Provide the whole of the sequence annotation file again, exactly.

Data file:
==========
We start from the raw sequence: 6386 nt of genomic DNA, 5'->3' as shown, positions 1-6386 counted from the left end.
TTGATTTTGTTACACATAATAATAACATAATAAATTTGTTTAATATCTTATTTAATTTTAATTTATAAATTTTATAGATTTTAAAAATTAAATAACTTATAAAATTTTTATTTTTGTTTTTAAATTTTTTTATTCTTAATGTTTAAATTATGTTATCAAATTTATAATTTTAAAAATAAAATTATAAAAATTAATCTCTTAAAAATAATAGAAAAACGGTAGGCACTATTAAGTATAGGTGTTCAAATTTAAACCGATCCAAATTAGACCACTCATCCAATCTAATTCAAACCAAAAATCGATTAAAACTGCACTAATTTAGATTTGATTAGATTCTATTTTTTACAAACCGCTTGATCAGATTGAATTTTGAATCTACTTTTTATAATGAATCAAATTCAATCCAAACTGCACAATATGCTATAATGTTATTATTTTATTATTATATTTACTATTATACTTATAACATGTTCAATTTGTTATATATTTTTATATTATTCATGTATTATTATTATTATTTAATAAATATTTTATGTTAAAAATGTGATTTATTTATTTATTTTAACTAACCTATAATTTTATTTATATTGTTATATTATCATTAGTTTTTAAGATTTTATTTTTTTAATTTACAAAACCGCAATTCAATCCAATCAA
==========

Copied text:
We start from the raw sequence: 6386 nt of genomic DNA, 5'->3' as shown, positions 1-6386 counted from the left end.
TTGATTTTGTTACACATAATAATAACATAATAAATTTGTTTAATATCTTATTTAATTTTAATTTATAAATTTTATAGATTTTAAAAATTAAATAACTTATAAAATTTTTATTTTTGTTTTTAAATTTTTTTATTCTTAATGTTTAAATTATGTTATCAAATTTATAATTTTAAAAATAAAATTATAAAAATTAATCTCTTAAAAATAATAGAAAAACGGTAGGCACTATTAAGTATAGGTGTTCAAATTTAAACCGATCCAAATTAGACCACTCATCCAATCTAATTCAAACCAAAAATCGATTAAAACTGCACTAATTTAGATTTGATTAGATTCTATTTTTTACAAACCGCTTGATCAGATTGAATTTTGAATCTACTTTTTATAATGAATCAAATTCAATCCAAACTGCACAATATGCTATAATGTTATTATTTTATTATTATATTTACTATTATACTTATAACATGTTCAATTTGTTATATATTTTTATATTATTCATGTATTATTATTATTATTTAATAAATATTTTATGTTAAAAATGTGATTTATTTATTTATTTTAACTAACCTATAATTTTATTTATATTGTTATATTATCATTAGTTTTTAAGATTTTATTTTTTTAATTTACAAAACCGCAATTCAATCCAATCAA